In the case of Mark Dion, the exchange has a particular resonance, since the process of curating - collecting and organising objects, whether in the realms of art or science - has become a subject he returns to again and again in his work. He is fascinated by the principles of taxonomy, the systems of classification by which people have sought to bring order to the world. In addressing these taxonomies he sets out to blur the lines, undermining our acquired ideological certainties. An example is a work he made in 1996, called "A Tale of Two Seas ... ", a collaboration with the German artist and curator Stephan Dillemuth. Together they embarked on a journey to the frozen shores of the North Sea and the Baltic Sea. As they travelled, they picked up an eclectic mix of souvenirs, soil, dead birds, fishing nets, tourist tat, all manner of man-made and natural detritus found along the route. At the end, they gathered it all together, catalogued it, and presented it neatly on wooden shelves as their own eccentric mini-museum, a cabinet of curiosities in which visual rhyme took over from dusty reason.

"The Ladies' Field Club of York" cleverly conflates art and science, the present and the past, in another attempt to poke holes in received wisdom. "Even though we are approaching the next century we are still bound by aspects of 19th-century science that insist on studying things in divisions such as lepidoptery and ornithology," argues Dion. "There is no such thing as conchology any more, and that's one interesting step forward. But the idea that nature can be sliced up and pigeonholed in this way is something that still holds sway. We were also interested in this idea of thinking of the curator as a person who has to order this world that they see. Art museums also have a taxonomy - Impressionism, Surrealism. People are constantly fitted into groups and I think it's still the case. Young British Art encompasses an incredible diversity of practices and agendas, but labelling makes it consumable. That's one of the things we're trying to get at - the rigidity of classification."

There is a poetic absurdity to Dion's work that saves it from what might otherwise be dry polemic. This is a man who, in 1990, filled a wheelbarrow with fluffy toy animals, satirising the way in which environmental movements consistently focus on the more photogenic species - tigers, whales, pandas - in an effort to raise funds for their protection. He called it "Survival of the Cutest".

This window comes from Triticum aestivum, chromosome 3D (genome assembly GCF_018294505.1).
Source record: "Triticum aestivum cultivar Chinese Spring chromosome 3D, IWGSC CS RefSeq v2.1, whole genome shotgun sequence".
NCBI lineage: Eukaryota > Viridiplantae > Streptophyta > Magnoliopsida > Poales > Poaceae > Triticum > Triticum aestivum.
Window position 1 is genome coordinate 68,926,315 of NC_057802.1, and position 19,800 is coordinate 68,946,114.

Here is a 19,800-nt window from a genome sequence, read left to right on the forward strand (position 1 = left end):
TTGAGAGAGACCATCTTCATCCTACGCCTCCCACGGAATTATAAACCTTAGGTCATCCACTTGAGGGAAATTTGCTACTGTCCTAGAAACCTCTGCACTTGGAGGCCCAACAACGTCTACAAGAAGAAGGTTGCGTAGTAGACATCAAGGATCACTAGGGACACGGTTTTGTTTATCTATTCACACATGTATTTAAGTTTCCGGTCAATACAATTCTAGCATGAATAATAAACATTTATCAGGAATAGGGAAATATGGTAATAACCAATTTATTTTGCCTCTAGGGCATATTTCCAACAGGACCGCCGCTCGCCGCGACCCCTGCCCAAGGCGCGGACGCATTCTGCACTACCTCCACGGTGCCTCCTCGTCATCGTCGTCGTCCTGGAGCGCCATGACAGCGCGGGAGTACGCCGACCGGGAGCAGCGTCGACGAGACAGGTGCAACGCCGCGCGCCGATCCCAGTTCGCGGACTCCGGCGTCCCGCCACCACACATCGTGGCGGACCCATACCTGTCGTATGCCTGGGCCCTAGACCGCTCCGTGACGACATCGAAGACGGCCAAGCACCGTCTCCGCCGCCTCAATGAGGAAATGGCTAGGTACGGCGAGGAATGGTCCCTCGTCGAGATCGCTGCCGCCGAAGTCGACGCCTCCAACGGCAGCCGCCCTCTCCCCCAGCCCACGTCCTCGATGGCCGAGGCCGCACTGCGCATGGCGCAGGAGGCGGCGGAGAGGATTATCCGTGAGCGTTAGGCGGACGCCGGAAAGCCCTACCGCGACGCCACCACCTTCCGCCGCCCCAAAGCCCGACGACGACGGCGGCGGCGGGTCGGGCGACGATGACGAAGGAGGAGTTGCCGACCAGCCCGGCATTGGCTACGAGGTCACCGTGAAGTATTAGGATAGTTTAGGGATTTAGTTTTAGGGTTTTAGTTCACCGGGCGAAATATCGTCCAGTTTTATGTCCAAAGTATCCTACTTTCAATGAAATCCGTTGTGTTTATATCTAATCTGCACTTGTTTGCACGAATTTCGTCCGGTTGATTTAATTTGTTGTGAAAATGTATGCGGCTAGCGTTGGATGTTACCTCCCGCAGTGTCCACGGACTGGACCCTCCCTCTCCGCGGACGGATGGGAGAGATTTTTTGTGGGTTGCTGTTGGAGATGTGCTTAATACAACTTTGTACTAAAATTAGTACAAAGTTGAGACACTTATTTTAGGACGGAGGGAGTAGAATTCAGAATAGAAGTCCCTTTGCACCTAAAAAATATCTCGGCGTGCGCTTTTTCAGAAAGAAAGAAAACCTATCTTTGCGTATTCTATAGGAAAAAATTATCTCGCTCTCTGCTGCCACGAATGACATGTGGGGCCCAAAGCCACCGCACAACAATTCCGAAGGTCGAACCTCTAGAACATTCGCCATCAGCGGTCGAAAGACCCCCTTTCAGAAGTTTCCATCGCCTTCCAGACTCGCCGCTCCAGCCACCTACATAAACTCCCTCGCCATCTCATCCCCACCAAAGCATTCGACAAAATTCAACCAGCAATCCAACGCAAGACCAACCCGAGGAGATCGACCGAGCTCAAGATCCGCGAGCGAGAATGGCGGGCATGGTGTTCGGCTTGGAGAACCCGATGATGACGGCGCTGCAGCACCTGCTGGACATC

As for the fictional feminists of "The Ladies' Field Club of York", where better to show them than in the National Railway Museum? As Dion says: "The people who patronise the museum are largely men who are fanatical about details like the paintwork on the engines. Anything that smacks of fantasy or fiction or inaccuracy is really excluded there. We wanted to create something that was wilfully a fantasy and really went against the grain. I think what was especially important was to emphasise the feminist side, to kind of aggravate the situation. We knew we were going to annoy them so we wanted to annoy them well."

`The Ladies' Field Club of York' will be on display at the National Railway Museum, Leeman Road, York (01904 621 261), until September

Captions: Far left: `Mrs E N Todter, Lepidoptery', played by Frances Morris, Curator, Tate Gallery of Modern Art, London. `I was pretty game actually ... I took it all terribly seriously and did exactly as I was told'

Left: `Miss Amelia West, Botany', played by Iwona Blaswick, Curator, Tate Gallery of Modern Art, London. `The heat, the discomfort, the fact that you're completely restrained in those corsets - it was a kind of fantastic history lesson'

Right, top: `Henrietta Swanson, Ornithology', played by Victoria Pomeroy, Exhibitions Curator, Tate Gallery, Liverpool

Right, middle: `Arabella Bell, Conchology', played by Gilda Williams, Commissioning Editor, Phaidon Press

Right, bottom: `Miss Mary Buckmore, Palaeontology', played by Sandra Percival, Director, Public Art Development Trust, London

`Edith Huntington, Geology', played by Elizabeth-Anne MacGregor, Director, Ikon Gallery, Birmingham. `The idea that my character was striding around the country dressed like that, hitting rocks, increased my admiration for Victorian women enormously'